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N.Y. sheet metal firm to pay $215K for bias against female workers


A New York construction contractor has agreed to pay $215,000 to settle U.S. Equal Employment Opportunity Commission charges that it discriminated against female sheet metal workers, the agency said Tuesday.

In a lawsuit filed last year, the agency charged that while working as a subcontractor on the John Jay College of Criminal Justice expansion in Manhattan from 2009 through 2011, Cold Spring, New York-based Vamco Sheet Metal Inc. fired each of the women referred to it by their union for pretextual reasons, some after just a few days of work.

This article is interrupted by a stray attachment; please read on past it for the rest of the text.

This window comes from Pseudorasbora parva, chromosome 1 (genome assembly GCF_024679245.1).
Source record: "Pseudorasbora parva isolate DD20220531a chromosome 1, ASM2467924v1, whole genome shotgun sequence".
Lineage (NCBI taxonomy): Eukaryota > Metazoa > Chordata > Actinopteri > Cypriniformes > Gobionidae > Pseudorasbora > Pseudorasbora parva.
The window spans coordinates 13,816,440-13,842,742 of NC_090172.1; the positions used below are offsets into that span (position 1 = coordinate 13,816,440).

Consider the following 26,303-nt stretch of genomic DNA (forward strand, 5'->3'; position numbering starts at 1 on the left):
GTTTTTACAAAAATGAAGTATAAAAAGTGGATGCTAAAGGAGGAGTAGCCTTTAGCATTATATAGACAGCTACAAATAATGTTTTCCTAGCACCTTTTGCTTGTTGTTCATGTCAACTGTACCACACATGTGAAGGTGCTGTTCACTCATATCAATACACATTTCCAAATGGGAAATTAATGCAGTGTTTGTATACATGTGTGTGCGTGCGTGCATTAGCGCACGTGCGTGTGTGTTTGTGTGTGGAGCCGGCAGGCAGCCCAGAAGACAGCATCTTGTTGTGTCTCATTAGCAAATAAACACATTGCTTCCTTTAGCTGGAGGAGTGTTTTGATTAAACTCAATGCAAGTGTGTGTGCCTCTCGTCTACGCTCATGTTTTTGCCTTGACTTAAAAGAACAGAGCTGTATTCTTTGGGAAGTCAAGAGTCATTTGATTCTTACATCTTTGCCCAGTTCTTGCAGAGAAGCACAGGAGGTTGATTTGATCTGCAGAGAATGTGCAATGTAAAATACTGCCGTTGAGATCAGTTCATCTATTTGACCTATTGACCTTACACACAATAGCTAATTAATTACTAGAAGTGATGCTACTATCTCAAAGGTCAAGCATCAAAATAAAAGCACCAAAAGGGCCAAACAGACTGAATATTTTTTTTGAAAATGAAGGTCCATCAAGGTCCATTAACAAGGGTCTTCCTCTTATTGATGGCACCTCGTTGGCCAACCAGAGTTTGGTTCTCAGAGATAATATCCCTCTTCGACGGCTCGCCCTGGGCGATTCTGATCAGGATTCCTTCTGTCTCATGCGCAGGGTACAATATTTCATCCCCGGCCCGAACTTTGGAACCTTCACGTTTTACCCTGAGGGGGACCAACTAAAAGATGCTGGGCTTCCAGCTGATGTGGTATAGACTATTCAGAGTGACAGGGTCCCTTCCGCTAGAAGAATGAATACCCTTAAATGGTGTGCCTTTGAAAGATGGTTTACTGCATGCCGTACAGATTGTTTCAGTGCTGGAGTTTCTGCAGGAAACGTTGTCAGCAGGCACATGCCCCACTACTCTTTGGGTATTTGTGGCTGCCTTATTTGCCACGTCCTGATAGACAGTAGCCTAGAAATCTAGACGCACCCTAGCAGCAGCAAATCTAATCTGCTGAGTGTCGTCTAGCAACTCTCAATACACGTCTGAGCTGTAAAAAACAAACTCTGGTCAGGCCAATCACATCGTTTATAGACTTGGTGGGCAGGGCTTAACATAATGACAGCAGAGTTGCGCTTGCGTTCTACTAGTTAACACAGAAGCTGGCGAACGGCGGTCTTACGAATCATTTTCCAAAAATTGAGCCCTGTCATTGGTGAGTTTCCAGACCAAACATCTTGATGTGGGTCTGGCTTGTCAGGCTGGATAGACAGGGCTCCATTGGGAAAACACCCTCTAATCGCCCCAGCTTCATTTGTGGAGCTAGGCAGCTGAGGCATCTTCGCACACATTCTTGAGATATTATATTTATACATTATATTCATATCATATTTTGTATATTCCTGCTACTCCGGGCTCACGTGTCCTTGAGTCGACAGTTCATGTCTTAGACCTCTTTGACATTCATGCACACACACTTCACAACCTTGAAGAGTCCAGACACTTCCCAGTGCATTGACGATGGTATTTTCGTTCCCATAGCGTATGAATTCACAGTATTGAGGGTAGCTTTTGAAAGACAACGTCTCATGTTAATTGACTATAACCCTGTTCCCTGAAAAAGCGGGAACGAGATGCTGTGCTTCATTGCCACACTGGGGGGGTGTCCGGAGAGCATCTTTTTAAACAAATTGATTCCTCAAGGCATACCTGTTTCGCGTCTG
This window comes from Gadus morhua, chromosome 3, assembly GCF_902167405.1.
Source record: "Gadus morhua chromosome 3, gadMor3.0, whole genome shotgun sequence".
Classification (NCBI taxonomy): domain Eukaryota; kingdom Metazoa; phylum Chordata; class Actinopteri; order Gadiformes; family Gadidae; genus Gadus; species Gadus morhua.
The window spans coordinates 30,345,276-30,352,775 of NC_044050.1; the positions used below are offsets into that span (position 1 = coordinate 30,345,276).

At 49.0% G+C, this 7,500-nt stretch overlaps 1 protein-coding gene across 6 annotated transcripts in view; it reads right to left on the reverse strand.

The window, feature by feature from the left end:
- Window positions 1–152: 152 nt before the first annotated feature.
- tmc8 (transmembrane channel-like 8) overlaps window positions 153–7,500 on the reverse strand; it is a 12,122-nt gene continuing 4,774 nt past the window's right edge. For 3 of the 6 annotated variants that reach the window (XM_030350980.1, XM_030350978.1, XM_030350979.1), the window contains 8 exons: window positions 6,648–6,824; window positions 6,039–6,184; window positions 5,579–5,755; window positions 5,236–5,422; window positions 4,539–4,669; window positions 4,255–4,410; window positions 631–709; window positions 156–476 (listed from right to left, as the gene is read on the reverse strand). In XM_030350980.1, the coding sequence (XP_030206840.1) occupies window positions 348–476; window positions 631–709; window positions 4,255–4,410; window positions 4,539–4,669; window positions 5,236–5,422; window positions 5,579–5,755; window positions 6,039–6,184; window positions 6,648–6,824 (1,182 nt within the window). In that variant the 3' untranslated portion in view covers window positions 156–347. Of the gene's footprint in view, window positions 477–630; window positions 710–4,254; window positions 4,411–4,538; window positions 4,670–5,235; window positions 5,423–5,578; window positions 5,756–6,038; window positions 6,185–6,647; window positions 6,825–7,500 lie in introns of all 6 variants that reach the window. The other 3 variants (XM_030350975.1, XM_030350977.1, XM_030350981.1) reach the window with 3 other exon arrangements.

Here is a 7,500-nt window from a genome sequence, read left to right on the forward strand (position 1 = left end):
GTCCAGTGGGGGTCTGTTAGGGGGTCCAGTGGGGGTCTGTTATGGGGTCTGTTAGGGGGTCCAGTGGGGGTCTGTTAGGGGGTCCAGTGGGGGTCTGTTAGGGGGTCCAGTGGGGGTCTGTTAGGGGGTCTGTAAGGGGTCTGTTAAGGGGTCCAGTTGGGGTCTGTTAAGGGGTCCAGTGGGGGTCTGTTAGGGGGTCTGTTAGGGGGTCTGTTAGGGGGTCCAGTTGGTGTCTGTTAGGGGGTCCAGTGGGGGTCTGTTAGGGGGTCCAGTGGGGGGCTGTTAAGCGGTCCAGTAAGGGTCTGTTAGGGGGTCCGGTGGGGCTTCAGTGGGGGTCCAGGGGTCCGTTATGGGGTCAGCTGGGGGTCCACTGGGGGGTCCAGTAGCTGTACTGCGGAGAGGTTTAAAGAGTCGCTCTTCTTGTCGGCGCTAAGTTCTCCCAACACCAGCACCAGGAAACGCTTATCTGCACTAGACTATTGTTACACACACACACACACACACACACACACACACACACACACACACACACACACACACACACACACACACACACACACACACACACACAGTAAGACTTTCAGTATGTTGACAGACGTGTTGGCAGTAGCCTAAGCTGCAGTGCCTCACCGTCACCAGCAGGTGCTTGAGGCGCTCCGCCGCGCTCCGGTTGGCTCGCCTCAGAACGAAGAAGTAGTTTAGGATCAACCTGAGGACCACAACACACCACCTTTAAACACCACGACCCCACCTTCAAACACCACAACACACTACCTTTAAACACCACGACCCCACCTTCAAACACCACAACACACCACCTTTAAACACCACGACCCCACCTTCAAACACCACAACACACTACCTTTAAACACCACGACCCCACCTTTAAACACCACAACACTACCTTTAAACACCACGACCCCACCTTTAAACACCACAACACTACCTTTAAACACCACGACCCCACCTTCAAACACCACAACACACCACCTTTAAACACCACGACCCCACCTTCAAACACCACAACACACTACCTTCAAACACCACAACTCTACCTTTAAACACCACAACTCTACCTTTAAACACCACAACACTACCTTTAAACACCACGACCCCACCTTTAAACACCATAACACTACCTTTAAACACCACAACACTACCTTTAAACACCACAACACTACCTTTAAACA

The suit also charged the women were treated unfavorably compared with men, including being assigned menial tasks such as fetching coffee and having their breaks monitored.

In addition to the $215,000 in damages, the three-year consent decree resolving the case requires Vamco to revise its policy and redistribute the new policy to all employees, among other terms.

“These women had decades of experience as skilled sheet metal workers,” said EEOC New York regional attorney Robert D. Rose in a statement. “Employers, even in male-dominated industries like construction, must provide women an equal chance to prove their skills and practice their trade.”

The company’s attorney had no comment.

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